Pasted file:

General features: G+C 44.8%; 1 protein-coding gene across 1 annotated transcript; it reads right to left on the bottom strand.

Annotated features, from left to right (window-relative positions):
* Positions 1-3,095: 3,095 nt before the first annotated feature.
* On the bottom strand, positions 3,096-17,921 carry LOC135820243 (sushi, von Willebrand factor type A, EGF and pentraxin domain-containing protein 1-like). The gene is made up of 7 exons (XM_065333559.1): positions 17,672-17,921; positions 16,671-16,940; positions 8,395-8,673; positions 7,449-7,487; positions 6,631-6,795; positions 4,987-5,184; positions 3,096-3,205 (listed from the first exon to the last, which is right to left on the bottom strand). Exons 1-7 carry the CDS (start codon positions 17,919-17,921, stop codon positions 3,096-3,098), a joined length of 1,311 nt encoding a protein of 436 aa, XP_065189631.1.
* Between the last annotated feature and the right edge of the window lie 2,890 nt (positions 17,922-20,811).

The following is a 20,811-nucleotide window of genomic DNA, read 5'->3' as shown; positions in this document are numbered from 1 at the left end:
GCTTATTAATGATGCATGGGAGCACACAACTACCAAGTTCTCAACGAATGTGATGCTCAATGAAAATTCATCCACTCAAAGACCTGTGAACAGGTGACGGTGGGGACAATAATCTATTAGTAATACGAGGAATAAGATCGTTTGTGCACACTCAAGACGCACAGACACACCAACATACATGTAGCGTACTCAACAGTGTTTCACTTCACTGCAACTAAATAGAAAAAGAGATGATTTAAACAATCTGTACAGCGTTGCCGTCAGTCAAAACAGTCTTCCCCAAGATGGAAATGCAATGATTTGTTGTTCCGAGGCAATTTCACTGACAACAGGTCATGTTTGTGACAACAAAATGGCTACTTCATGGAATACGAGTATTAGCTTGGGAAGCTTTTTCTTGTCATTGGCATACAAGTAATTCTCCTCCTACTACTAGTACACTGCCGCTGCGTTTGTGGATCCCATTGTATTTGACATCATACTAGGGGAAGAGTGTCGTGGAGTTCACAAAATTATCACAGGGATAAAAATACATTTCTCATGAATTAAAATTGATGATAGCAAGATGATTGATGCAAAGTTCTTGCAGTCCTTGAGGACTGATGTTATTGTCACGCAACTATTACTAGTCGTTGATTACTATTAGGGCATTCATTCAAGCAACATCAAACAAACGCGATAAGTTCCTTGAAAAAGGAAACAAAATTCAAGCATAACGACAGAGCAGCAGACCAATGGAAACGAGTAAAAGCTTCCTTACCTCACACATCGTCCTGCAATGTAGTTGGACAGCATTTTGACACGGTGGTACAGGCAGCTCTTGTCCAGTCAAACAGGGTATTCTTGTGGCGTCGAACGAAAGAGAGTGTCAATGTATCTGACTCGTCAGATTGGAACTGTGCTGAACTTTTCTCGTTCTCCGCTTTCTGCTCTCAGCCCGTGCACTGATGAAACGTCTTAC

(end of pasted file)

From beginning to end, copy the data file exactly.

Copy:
General features: G+C 44.8%; 1 protein-coding gene across 1 annotated transcript; it reads right to left on the bottom strand.

Annotated features, from left to right (window-relative positions):
* Positions 1-3,095: 3,095 nt before the first annotated feature.
* On the bottom strand, positions 3,096-17,921 carry LOC135820243 (sushi, von Willebrand factor type A, EGF and pentraxin domain-containing protein 1-like). The gene is made up of 7 exons (XM_065333559.1): positions 17,672-17,921; positions 16,671-16,940; positions 8,395-8,673; positions 7,449-7,487; positions 6,631-6,795; positions 4,987-5,184; positions 3,096-3,205 (listed from the first exon to the last, which is right to left on the bottom strand). Exons 1-7 carry the CDS (start codon positions 17,919-17,921, stop codon positions 3,096-3,098), a joined length of 1,311 nt encoding a protein of 436 aa, XP_065189631.1.
* Between the last annotated feature and the right edge of the window lie 2,890 nt (positions 17,922-20,811).

The following is a 20,811-nucleotide window of genomic DNA, read 5'->3' as shown; positions in this document are numbered from 1 at the left end:
GCTTATTAATGATGCATGGGAGCACACAACTACCAAGTTCTCAACGAATGTGATGCTCAATGAAAATTCATCCACTCAAAGACCTGTGAACAGGTGACGGTGGGGACAATAATCTATTAGTAATACGAGGAATAAGATCGTTTGTGCACACTCAAGACGCACAGACACACCAACATACATGTAGCGTACTCAACAGTGTTTCACTTCACTGCAACTAAATAGAAAAAGAGATGATTTAAACAATCTGTACAGCGTTGCCGTCAGTCAAAACAGTCTTCCCCAAGATGGAAATGCAATGATTTGTTGTTCCGAGGCAATTTCACTGACAACAGGTCATGTTTGTGACAACAAAATGGCTACTTCATGGAATACGAGTATTAGCTTGGGAAGCTTTTTCTTGTCATTGGCATACAAGTAATTCTCCTCCTACTACTAGTACACTGCCGCTGCGTTTGTGGATCCCATTGTATTTGACATCATACTAGGGGAAGAGTGTCGTGGAGTTCACAAAATTATCACAGGGATAAAAATACATTTCTCATGAATTAAAATTGATGATAGCAAGATGATTGATGCAAAGTTCTTGCAGTCCTTGAGGACTGATGTTATTGTCACGCAACTATTACTAGTCGTTGATTACTATTAGGGCATTCATTCAAGCAACATCAAACAAACGCGATAAGTTCCTTGAAAAAGGAAACAAAATTCAAGCATAACGACAGAGCAGCAGACCAATGGAAACGAGTAAAAGCTTCCTTACCTCACACATCGTCCTGCAATGTAGTTGGACAGCATTTTGACACGGTGGTACAGGCAGCTCTTGTCCAGTCAAACAGGGTATTCTTGTGGCGTCGAACGAAAGAGAGTGTCAATGTATCTGACTCGTCAGATTGGAACTGTGCTGAACTTTTCTCGTTCTCCGCTTTCTGCTCTCAGCCCGTGCACTGATGAAACGTCTTAC